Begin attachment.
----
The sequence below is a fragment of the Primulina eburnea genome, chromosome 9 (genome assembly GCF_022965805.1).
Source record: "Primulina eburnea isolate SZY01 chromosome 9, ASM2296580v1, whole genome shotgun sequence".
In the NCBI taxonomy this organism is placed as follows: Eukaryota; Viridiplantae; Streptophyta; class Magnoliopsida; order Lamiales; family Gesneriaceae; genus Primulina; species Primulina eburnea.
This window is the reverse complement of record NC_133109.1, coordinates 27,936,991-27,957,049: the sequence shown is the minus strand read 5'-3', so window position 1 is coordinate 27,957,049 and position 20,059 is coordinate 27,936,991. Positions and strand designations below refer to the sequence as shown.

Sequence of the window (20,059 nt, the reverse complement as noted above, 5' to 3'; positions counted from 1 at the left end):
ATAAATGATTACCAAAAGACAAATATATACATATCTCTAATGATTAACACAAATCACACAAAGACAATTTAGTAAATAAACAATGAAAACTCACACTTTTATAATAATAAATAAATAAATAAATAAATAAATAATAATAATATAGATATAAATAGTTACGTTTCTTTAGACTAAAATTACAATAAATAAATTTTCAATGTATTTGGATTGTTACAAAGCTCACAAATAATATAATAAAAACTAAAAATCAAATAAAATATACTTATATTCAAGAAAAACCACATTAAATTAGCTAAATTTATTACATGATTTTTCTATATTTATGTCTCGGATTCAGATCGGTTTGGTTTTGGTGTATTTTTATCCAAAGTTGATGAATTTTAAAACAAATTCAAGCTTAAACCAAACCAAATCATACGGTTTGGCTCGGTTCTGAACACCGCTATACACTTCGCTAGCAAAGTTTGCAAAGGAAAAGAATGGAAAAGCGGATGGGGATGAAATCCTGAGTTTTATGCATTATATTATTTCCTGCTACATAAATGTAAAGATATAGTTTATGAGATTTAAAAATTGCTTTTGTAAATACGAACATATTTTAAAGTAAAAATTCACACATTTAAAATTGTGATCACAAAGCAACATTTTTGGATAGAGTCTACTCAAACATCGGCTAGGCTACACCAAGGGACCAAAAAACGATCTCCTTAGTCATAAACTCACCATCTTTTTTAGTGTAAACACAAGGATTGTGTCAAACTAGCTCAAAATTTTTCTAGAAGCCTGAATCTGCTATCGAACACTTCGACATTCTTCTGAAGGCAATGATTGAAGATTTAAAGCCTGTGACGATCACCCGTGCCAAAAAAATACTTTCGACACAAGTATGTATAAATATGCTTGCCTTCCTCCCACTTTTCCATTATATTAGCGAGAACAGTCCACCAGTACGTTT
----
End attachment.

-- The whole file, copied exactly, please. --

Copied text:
The sequence below is a fragment of the Primulina eburnea genome, chromosome 9 (genome assembly GCF_022965805.1).
Source record: "Primulina eburnea isolate SZY01 chromosome 9, ASM2296580v1, whole genome shotgun sequence".
In the NCBI taxonomy this organism is placed as follows: Eukaryota; Viridiplantae; Streptophyta; class Magnoliopsida; order Lamiales; family Gesneriaceae; genus Primulina; species Primulina eburnea.
This window is the reverse complement of record NC_133109.1, coordinates 27,936,991-27,957,049: the sequence shown is the minus strand read 5'-3', so window position 1 is coordinate 27,957,049 and position 20,059 is coordinate 27,936,991. Positions and strand designations below refer to the sequence as shown.

Sequence of the window (20,059 nt, the reverse complement as noted above, 5' to 3'; positions counted from 1 at the left end):
ATAAATGATTACCAAAAGACAAATATATACATATCTCTAATGATTAACACAAATCACACAAAGACAATTTAGTAAATAAACAATGAAAACTCACACTTTTATAATAATAAATAAATAAATAAATAAATAAATAATAATAATATAGATATAAATAGTTACGTTTCTTTAGACTAAAATTACAATAAATAAATTTTCAATGTATTTGGATTGTTACAAAGCTCACAAATAATATAATAAAAACTAAAAATCAAATAAAATATACTTATATTCAAGAAAAACCACATTAAATTAGCTAAATTTATTACATGATTTTTCTATATTTATGTCTCGGATTCAGATCGGTTTGGTTTTGGTGTATTTTTATCCAAAGTTGATGAATTTTAAAACAAATTCAAGCTTAAACCAAACCAAATCATACGGTTTGGCTCGGTTCTGAACACCGCTATACACTTCGCTAGCAAAGTTTGCAAAGGAAAAGAATGGAAAAGCGGATGGGGATGAAATCCTGAGTTTTATGCATTATATTATTTCCTGCTACATAAATGTAAAGATATAGTTTATGAGATTTAAAAATTGCTTTTGTAAATACGAACATATTTTAAAGTAAAAATTCACACATTTAAAATTGTGATCACAAAGCAACATTTTTGGATAGAGTCTACTCAAACATCGGCTAGGCTACACCAAGGGACCAAAAAACGATCTCCTTAGTCATAAACTCACCATCTTTTTTAGTGTAAACACAAGGATTGTGTCAAACTAGCTCAAAATTTTTCTAGAAGCCTGAATCTGCTATCGAACACTTCGACATTCTTCTGAAGGCAATGATTGAAGATTTAAAGCCTGTGACGATCACCCGTGCCAAAAAAATACTTTCGACACAAGTATGTATAAATATGCTTGCCTTCCTCCCACTTTTCCATTATATTAGCGAGAACAGTCCACCAGTACGTTT